The theory is that the BBC estimates that most people will only read/have read 6 books out of the 100 listed. People are told to reblog the list bolding the titles they have read.

The BBC never said anything of the kind. I watched the original series of programmes that introduced the list, which generated a lot of interest and comment at the time. The ‘six books’ thing was someone’s unofficial throwaway comment intended to provoke discussion. It certainly did!

I did a bit of research before finding the definitive original list in a format that could be downloaded and edited. It didn’t contain the later additions of Jacqueline Wilson’s books for young teens, and there are one or two other titles ‘missing’ which I have seen on other lists. So far as I can tell, this is the 2003 version but is unranked. There were originally 200 books and that might explain the gaps. There were also versions where people added or subtracted books at will…

As requested, I’ve bolded the ones I’ve read, and have also added my own star ratings in line with my normal monthly reviews. It appears I’ve read 86 of the original 100 and a few of the ones I’ve missed were missed deliberately. I’ve put my five star reads in red.

I apologise for some of the extra line breaks. WordPress wouldn’t let me remove them.

1.The Shadow of the Wind, by Carlos Ruiz Zafon***** (made special because I read it in Barcelona where it is set)
2.Captain Corelli’s Mandolin, by Louis de Bernieres****
3. Memoirs of a Geisha, by Arthur Golden*****

4.One Hundred Years of Solitude, by Gabriel García Marquez****
5.The Alchemist, by Paulo Coelho
6. Watership Down, by Richard Adams*****

7.The Secret History, by Donna Tartt
8.The Lovely Bones, by Alice Sebold***
9.Atonement, by Ian Mcewan
10.Cold Comfort Farm, by Stella Gibbons. (I know it – was there a TV series?)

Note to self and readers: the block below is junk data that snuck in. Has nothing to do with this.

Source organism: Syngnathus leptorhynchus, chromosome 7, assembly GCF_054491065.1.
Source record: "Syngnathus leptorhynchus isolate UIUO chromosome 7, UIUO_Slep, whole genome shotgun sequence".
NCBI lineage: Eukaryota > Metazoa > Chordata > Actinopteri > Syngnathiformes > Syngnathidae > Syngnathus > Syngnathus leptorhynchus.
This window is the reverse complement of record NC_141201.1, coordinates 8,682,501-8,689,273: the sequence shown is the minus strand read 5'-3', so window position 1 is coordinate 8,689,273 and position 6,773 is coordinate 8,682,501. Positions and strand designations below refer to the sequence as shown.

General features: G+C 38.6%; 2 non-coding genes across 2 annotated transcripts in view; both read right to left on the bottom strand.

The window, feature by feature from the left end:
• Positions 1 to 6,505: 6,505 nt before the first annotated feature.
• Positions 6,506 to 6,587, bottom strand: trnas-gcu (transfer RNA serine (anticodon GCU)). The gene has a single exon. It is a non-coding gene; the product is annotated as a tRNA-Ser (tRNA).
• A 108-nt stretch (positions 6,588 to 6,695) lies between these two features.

11.Kite Runner, by Khaled Hosseini****
12.The Woman in White, by Wilkie Collins****
13. The Hitchhiker’s Guide to the Galaxy, by Douglas Adams*****

14. Pride and Prejudice, by Jane Austen*****

15. The Lord of the Rings, by J.R.R. Tolkien***** This came top of the nation’s list, and mine too!
16.Jane Eyre, by Charlotte Brontë**** I went to the school in this.
17.Harry Potter series, by J.K. Rowling**** I prefer the films.
18.To Kill a Mockingbird, by Harper Lee*****

19.The Bible*** Yes, I’ve read all of it and really, you’d need stars or otherwise for the various sections.
20.Wuthering Heights, by Emily Brontë*** Too melodramatic for me.
21.1984, by George Orwell****
22.His Dark Materials trilogy, by Philip Pullman****
23.Great Expectations, by Charles Dickens****
24.Little Women, by Louisa May Alcott***
25.Tess of the D’Urbervilles, by Thomas Hardy**** I ‘did’ this for A level.
26.Catch-22, by Joseph Heller***
27. The complete works of Shakespeare*****  All read but I really do prefer the stage versions.
28.Rebecca, by Daphne DuMaurier***
29. The Hobbit, by J.R.R. Tolkien*****

30.Birdsong, by Sebastian Faulks***
31.The Catcher in the Rye, by J.D. Salinger***
32.The Time Traveler’s Wife, by Audrey Niffenegger***
33. Middlemarch, by George Eliot*****

34.Gone With the Wind, by Margaret Mitchell***
35.The Great Gatsby, by F. Scott Fitzgerald – started and abandoned twice
36.Bleak House, by Charles Dickens****
37.War and Peace, by Leo Tolstoy***